Growth rate of China’s central government leverage ratio (in red) vs government department leverage ratio (in blue) vs local government debt ratio (in orange)

So how can local governments reduce debt and raise revenue in the future? Using American investor Ray Dalio’s concept of managing debt default risk, local government debt could be purchased by the central government which can in turn be financed through consumer price inflation.

The role of local governments should change from productive investment-driven (investment in tangible assets) to investment in services and industry. Recently local governments have been intervening more in the economy through partnerships and funds. For example, in 2020 the Hefei government signed a strategic cooperation with NIO, one of China’s leading electric vehicle manufacturers. However, the return on state-owned assets is still only 3% (Singapore’s Temasek has a rate of return of 14%). By increasing investment in local industry, governments will both increase their revenue and promote local development.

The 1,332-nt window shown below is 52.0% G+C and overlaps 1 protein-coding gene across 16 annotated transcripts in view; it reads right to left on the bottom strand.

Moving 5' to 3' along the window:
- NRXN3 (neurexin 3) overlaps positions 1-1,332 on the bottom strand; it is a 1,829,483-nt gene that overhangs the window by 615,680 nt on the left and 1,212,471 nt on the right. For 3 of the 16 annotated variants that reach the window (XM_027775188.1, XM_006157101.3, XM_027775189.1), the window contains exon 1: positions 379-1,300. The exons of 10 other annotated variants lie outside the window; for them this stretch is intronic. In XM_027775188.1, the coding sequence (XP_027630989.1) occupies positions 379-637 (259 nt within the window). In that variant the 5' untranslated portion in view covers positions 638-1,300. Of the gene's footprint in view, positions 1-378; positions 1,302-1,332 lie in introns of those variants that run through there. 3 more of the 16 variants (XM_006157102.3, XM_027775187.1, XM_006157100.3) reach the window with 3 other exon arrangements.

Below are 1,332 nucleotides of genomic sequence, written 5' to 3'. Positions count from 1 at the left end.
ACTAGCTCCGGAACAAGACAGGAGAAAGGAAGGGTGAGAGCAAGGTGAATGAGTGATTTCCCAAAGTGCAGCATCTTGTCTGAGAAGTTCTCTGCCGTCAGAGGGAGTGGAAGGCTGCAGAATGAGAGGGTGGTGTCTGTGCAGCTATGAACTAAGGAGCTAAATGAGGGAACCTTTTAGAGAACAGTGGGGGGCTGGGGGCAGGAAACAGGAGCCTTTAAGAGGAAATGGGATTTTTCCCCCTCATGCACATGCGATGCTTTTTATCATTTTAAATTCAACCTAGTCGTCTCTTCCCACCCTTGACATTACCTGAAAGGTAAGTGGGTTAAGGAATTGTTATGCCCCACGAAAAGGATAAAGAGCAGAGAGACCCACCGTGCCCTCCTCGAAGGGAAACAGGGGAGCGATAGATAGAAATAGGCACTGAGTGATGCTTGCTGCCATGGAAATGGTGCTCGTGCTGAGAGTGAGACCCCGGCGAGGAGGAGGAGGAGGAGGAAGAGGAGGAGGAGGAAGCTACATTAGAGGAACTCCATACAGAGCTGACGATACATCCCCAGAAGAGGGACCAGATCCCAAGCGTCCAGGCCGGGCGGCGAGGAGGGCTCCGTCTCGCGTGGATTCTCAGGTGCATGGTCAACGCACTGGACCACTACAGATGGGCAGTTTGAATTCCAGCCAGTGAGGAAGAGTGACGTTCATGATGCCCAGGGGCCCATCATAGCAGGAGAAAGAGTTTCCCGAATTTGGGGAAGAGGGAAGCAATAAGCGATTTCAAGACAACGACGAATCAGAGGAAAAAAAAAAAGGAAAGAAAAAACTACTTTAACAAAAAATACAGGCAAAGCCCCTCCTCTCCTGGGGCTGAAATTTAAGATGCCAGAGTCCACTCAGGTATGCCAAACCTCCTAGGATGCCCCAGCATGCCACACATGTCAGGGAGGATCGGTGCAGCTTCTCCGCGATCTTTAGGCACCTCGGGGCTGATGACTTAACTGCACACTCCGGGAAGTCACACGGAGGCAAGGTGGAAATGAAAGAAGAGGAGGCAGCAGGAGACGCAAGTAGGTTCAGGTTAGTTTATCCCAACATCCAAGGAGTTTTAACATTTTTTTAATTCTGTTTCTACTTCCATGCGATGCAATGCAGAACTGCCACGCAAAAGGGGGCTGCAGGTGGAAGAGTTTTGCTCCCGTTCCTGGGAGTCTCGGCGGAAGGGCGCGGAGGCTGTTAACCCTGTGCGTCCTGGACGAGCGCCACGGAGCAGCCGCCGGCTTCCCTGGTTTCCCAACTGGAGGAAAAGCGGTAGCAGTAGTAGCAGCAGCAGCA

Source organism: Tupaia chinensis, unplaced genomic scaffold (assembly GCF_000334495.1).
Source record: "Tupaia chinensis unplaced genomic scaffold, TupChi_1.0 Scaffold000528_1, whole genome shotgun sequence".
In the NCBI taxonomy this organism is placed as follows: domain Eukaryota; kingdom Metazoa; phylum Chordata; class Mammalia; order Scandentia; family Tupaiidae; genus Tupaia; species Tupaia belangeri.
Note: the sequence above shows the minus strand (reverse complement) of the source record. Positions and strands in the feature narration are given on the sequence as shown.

How will China’s Economic Growth Model Change in the Future?

Against the backdrop of the Russia-Ukraine war, U.S-China trade frictions and the pandemic, China needs to find a new source of growth in the post-real estate era. As countries around the world develop their own supply chains there has been less demand for Chinese exports. China has also been affected by Biden’s CHIPS and Science Act in August 2022 which aims to boost the U.S. domestic semiconductor industry through USD $52.7 billion of subsidies.